In a city 3,000 years old, it is a good place to study those spaces that were designed for human scale. For example, the ideal spatial configuration for a piazza is that it should be no larger than the distance that people can recognize each other from. For background material, I assigned the first two chapters of Digital Ground: Architecture, Pervasive Computing, and Environmental Knowing, which explores interactivity, embodiment, spatial literacy and pervasive computing.

Students were then required to blog about their experiences. As predicted the responses were mixed. Some were elated and felt they had experienced the city for the first time. Others noticed new details that had alluded them. One even said she smelled the city for the first time. For others the experience made them angry and anxious. What was common for most of them was a sense of loss, loneliness and disconnection.

Most interesting was the belief that they needed to be available for others– that their friends and family would worry about them if they were not tethered to their networks. I found this to be a most curious kind of anxiety, something “new” to our digital environment. As a kid I remember my friends and I taking off for the day with our bicycles and skateboards without worrying about checking in or needing to avail ourselves to those who were not with us.

This pervasive need to be available to others, I’m guessing, is really about affirmation. The idea that someone might need them is necessary to validates their worthiness. In other words, they need the net to mirror back to them a purpose for existing. Sherry Turkle‘s new book, Alone Together: Why We Expect More from Technology and Less from Each Other, argues something along these lines. In her Fast Company interview, she says,

“If you get into these email, Facebook thumbs-up/thumbs-down settings, a paradoxical thing happens: even though you’re alone, you get into this situation where you’re continually looking for your next message, and to have a sense of approval and validation. You’re alone but looking for approval as though you were together–the little red light going off on the BlackBerry to see if you have somebody’s validation. I make a statement in the book, that if you don’t learn how to be alone, you’ll always be lonely, that loneliness is failed solitude. We’re raising a generation that has grown up with constant connection, and only knows how to be lonely when not connected. This capacity for generative solitude is very important for the creative process, but if you grow up thinking it’s your right and due to be tweeted and retweeted, to have thumbs up on Facebook…we’re losing a capacity for autonomy both intellectual and emotional.”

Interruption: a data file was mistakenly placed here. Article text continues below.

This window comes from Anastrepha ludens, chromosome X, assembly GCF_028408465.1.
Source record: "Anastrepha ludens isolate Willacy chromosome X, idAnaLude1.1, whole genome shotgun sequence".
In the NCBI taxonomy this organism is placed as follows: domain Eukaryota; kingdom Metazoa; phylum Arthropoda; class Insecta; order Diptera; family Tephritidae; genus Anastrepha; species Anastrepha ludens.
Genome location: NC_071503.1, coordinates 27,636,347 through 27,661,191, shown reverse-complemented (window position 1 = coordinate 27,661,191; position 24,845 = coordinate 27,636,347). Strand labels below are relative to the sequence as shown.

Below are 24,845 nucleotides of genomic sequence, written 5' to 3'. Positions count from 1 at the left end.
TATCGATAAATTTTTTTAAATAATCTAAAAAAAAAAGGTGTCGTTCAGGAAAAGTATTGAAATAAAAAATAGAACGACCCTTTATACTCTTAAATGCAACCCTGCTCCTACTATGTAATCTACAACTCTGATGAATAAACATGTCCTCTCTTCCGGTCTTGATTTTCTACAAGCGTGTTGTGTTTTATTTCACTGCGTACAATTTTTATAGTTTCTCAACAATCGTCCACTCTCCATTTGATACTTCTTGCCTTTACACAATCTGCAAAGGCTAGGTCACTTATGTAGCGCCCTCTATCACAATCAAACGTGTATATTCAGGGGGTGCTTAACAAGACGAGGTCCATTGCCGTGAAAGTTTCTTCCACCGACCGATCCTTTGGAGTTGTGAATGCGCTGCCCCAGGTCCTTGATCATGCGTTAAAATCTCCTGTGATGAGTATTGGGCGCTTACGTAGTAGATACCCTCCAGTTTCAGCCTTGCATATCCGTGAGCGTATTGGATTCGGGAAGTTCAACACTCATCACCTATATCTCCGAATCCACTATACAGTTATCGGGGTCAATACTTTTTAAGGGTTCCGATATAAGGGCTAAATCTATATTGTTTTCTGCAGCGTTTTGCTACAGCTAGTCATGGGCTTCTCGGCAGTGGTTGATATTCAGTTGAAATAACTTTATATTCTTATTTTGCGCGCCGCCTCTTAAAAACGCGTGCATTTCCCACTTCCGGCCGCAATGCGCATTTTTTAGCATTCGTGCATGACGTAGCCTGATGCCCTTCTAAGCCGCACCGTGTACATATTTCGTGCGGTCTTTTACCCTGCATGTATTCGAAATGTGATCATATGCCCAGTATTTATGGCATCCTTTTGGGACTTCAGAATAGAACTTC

So what does this have to do with ecopsychology? David Abram’s The Spell of the Sensuous: Perception and Language in a More-Than-Human World uses phenomenology to explain how the environment makes available to us our consciousness; it affords us possible interactions and thereby co-creates our thoughts. This concurs with the work of Maturana and Varela (see Tree of Knowledge) who argue that awareness is always an emergent aspect of our mind/body coupling with the environment.

The issue is that the electronic net affords a different phenomenology than the one our brains are wired for: 3-D physiological space. Digital Ground argues this is why the project of virtual reality keeps failing: our inner ears cannot reconcile the flying dream imagined by the early depictions of cyberspace in sci-fi film’s and books. Rather than projecting ourselves through the computer screen’s window, computers come to us via their ubiquitous presence in our environment.

Robert Romanyshyn argues in his amazing book, Technology as Symptom and Dream, that when we banished spirits from nature, they became angels. And through technologies like linear perspective we seek to become gods, pushing forward an ongoing project of disembodiment from natural systems. The ecopsychology argument is that disembodiment is how we react to trauma. Unconsciously we mourn the loss of connection with “nature” and to avoid the pain we extend our consciousness into ever “higher” realms, with space flight being the epitome of this desire. de Chardin‘s vision of the noosphere— or what contemporary net Utopians call the global brain– has a similar yearning to transcend the body for some kind of Christ-like uber-consciousness.

Now, I don’t want to over simplify what is really going on with cell phones. It is surely more complicated. For example, the idea that a person is not an isolated, autonomous self, but exists within an embedded network is surely a step toward sustainable awareness. One of our biggest challenges is to disrupt the Enlightenment self so as to promote a greater sense of interconnectivity with the materiality of the physical environment. Additionally, this idea of what is natural and what is not furthers the problem. I don’t think it is productive to say that the extended net of our electronic experience is “unnatural,” but it is certainly different than the ideal of the neolithic tribe living harmoniously with its landscape. Whether we like it or not, we are cyborgs, and it is best that we find some kind of coping mechanism because the digital genie is out of the bottle.